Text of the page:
Medical Marijuana Laws and Illegal Marijuana Use

More and more states have passed laws that allow individuals to use marijuana for medical purposes. There is an ongoing, heated policy debate over whether these laws have increased marijuana use among non-patients. In this paper, I address that question empirically by studying marijuana possession arrests in cities from 1988 to 2008. I estimate fixed effects models with city-specific time trends that can condition on unobserved heterogeneities across cities in both their levels and trends. I find that these laws increase marijuana arrests among adult males by about 15-20%. These results are further validated by findings from data on treatment admissions to rehabilitation facilities: marijuana treatments among adult males increased by 10-20% after the passage of medical marijuana laws.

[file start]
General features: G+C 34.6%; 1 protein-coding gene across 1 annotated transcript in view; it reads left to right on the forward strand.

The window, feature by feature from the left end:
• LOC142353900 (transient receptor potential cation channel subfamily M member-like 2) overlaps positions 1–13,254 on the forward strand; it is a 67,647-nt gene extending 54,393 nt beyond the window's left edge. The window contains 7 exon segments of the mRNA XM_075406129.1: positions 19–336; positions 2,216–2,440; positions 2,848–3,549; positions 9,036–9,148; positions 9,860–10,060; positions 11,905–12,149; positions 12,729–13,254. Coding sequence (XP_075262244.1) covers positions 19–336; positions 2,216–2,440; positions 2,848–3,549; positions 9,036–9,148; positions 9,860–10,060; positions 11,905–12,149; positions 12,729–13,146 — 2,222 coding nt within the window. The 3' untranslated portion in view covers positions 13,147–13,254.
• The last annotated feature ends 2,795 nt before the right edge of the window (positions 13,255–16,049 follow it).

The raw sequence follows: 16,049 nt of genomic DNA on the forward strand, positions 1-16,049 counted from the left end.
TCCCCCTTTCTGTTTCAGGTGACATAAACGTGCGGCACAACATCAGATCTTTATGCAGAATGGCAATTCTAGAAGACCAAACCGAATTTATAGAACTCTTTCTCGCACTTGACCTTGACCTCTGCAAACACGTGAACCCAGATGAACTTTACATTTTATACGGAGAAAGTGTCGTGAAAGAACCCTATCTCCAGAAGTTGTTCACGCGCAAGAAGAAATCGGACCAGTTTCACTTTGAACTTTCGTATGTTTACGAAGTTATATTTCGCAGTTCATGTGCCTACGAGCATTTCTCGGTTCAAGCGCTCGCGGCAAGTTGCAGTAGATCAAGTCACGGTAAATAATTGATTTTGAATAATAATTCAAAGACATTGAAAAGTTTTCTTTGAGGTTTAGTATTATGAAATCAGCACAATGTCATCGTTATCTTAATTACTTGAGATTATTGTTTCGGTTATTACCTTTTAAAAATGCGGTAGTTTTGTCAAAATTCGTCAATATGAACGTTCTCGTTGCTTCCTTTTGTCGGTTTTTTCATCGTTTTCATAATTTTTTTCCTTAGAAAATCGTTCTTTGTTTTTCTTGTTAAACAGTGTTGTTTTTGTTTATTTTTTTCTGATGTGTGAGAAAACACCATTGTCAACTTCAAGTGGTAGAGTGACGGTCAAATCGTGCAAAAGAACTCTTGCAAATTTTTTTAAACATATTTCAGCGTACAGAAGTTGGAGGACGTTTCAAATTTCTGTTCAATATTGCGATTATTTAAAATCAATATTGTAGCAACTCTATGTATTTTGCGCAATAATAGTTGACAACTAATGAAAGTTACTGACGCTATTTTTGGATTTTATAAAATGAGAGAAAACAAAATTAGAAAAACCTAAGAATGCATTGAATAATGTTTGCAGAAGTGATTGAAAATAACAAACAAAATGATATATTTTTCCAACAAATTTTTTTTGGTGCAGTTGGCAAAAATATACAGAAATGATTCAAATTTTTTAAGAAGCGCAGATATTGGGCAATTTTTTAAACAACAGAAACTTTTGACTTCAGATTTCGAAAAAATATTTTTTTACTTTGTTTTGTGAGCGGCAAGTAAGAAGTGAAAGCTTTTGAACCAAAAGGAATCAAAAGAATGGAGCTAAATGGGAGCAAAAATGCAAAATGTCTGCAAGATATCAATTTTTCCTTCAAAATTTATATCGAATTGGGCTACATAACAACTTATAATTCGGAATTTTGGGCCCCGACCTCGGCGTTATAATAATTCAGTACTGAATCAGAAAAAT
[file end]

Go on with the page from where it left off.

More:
History

Preferred citation

Chu, Y. (2014). Medical Marijuana Laws and Illegal Marijuana Use. Journal of Health Economics, 38, 43-61. https://doi.org/10.1016/j.jhealeco.2014.07.003

Journal title

Journal of Health Economics

Volume

38

Publication date

2014-12-01

Pagination

43-61

Publisher

Elsevier BV

Publication status

Published

Contribution type

Article

Online publication date

2014-08-04

ISSN

0167-6296

eISSN

1879-1646

Language

en

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